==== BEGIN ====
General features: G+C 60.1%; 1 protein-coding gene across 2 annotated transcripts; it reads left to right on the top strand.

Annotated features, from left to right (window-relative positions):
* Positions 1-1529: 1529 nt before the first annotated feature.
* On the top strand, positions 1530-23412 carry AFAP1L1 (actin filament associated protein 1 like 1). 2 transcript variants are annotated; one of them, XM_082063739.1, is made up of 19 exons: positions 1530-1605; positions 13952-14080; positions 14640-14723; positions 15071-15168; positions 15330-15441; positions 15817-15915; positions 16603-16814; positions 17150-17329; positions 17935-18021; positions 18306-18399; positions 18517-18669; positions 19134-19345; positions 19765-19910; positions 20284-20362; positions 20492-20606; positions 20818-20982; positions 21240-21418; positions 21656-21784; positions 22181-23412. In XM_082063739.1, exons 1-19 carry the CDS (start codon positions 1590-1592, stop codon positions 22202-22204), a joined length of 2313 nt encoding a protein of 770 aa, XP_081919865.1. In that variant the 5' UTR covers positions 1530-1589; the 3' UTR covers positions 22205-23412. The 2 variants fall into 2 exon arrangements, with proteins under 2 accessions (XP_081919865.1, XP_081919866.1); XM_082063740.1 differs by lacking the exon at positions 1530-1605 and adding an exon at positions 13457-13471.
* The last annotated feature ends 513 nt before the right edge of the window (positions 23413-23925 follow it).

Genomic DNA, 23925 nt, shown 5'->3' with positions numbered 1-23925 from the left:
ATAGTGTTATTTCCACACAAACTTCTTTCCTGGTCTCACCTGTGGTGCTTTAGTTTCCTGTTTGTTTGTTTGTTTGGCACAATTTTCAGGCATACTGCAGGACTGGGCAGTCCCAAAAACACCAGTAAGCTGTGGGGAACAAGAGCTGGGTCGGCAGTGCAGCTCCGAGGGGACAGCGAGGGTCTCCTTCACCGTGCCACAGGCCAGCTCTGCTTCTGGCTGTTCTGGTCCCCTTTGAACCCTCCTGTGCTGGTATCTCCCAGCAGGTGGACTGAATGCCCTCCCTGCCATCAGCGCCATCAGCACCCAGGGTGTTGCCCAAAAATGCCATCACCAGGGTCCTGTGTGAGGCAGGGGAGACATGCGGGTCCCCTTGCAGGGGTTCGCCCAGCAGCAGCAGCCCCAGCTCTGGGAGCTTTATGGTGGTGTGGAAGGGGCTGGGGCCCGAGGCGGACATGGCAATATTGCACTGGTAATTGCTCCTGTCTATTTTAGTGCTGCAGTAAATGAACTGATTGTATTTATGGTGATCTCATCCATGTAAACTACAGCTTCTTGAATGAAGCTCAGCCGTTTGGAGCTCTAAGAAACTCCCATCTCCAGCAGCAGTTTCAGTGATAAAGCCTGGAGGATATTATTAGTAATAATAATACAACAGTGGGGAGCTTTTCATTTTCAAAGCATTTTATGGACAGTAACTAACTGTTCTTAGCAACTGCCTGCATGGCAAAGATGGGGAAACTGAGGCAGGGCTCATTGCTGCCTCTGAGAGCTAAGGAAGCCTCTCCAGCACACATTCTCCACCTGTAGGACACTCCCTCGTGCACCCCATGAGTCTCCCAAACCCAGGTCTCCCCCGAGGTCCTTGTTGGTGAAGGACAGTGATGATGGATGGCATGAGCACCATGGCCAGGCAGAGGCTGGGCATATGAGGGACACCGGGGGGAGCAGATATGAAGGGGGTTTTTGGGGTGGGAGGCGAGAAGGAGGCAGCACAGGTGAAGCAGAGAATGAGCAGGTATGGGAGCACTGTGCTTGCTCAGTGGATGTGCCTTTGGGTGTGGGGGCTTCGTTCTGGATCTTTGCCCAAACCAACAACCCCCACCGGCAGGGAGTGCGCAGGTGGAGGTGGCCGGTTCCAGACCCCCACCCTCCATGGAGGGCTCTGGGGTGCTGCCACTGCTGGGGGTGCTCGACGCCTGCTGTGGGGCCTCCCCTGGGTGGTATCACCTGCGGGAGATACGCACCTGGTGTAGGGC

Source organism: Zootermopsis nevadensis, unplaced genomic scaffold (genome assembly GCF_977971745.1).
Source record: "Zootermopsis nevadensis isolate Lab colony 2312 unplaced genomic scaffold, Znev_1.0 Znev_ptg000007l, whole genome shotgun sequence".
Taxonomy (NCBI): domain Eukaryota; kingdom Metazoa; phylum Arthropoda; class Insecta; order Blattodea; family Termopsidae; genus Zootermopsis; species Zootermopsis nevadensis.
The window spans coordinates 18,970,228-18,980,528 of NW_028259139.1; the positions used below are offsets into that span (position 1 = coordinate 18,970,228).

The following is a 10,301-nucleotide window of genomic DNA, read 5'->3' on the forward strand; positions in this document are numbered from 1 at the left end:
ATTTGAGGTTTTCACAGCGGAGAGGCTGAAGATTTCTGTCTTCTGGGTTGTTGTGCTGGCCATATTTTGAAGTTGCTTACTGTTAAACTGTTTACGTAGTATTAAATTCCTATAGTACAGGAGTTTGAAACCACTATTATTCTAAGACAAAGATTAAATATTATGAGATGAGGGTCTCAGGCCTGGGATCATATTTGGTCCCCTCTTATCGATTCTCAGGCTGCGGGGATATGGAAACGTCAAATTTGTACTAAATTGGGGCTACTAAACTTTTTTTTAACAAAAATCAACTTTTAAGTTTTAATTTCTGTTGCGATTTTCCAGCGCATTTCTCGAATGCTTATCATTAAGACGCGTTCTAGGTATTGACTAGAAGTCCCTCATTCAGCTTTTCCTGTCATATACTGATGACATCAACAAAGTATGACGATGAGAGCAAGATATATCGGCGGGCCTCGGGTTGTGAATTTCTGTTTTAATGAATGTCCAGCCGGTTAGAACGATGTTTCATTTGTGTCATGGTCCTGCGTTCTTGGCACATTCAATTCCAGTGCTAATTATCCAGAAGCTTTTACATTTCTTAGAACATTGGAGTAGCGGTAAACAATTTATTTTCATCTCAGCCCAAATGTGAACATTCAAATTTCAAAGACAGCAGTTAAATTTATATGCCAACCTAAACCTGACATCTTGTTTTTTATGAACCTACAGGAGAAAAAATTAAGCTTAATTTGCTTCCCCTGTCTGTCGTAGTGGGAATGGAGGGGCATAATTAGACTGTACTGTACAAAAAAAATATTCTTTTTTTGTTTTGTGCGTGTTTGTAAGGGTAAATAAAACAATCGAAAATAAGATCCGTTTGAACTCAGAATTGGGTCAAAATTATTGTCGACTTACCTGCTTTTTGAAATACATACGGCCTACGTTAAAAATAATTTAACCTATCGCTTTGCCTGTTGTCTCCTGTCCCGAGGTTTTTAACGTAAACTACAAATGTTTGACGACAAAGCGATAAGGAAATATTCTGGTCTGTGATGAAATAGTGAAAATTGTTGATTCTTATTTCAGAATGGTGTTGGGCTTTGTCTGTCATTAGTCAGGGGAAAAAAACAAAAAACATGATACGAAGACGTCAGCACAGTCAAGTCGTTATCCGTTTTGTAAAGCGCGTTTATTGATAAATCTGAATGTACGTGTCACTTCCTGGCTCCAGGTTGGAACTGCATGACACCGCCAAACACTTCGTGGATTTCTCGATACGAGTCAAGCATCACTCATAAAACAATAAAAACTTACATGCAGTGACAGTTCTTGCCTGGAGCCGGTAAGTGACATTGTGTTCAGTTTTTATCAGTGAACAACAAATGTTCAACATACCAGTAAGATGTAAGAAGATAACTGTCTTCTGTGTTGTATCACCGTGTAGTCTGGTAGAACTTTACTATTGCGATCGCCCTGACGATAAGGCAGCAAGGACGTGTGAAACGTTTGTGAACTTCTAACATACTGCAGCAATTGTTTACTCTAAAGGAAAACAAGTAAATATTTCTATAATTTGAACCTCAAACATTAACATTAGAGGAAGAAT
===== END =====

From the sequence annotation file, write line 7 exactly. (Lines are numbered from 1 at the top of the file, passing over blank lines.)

ATAGTGTTATTTCCACACAAACTTCTTTCCTGGTCTCACCTGTGGTGCTTTAGTTTCCTGTTTGTTTGTTTGTTTGGCACAATTTTCAGGCATACTGCAGGACTGGGCAGTCCCAAAAACACCAGTAAGCTGTGGGGAACAAGAGCTGGGTCGGCAGTGCAGCTCCGAGGGGACAGCGAGGGTCTCCTTCACCGTGCCACAGGCCAGCTCTGCTTCTGGCTGTTCTGGTCCCCTTTGAACCCTCCTGTGCTGGTATCTCCCAGCAGGTGGACTGAATGCCCTCCCTGCCATCAGCGCCATCAGCACCCAGGGTGTTGCCCAAAAATGCCATCACCAGGGTCCTGTGTGAGGCAGGGGAGACATGCGGGTCCCCTTGCAGGGGTTCGCCCAGCAGCAGCAGCCCCAGCTCTGGGAGCTTTATGGTGGTGTGGAAGGGGCTGGGGCCCGAGGCGGACATGGCAATATTGCACTGGTAATTGCTCCTGTCTATTTTAGTGCTGCAGTAAATGAACTGATTGTATTTATGGTGATCTCATCCATGTAAACTACAGCTTCTTGAATGAAGCTCAGCCGTTTGGAGCTCTAAGAAACTCCCATCTCCAGCAGCAGTTTCAGTGATAAAGCCTGGAGGATATTATTAGTAATAATAATACAACAGTGGGGAGCTTTTCATTTTCAAAGCATTTTATGGACAGTAACTAACTGTTCTTAGCAACTGCCTGCATGGCAAAGATGGGGAAACTGAGGCAGGGCTCATTGCTGCCTCTGAGAGCTAAGGAAGCCTCTCCAGCACACATTCTCCACCTGTAGGACACTCCCTCGTGCACCCCATGAGTCTCCCAAACCCAGGTCTCCCCCGAGGTCCTTGTTGGTGAAGGACAGTGATGATGGATGGCATGAGCACCATGGCCAGGCAGAGGCTGGGCATATGAGGGACACCGGGGGGAGCAGATATGAAGGGGGTTTTTGGGGTGGGAGGCGAGAAGGAGGCAGCACAGGTGAAGCAGAGAATGAGCAGGTATGGGAGCACTGTGCTTGCTCAGTGGATGTGCCTTTGGGTGTGGGGGCTTCGTTCTGGATCTTTGCCCAAACCAACAACCCCCACCGGCAGGGAGTGCGCAGGTGGAGGTGGCCGGTTCCAGACCCCCACCCTCCATGGAGGGCTCTGGGGTGCTGCCACTGCTGGGGGTGCTCGACGCCTGCTGTGGGGCCTCCCCTGGGTGGTATCACCTGCGGGAGATACGCACCTGGTGTAGGGC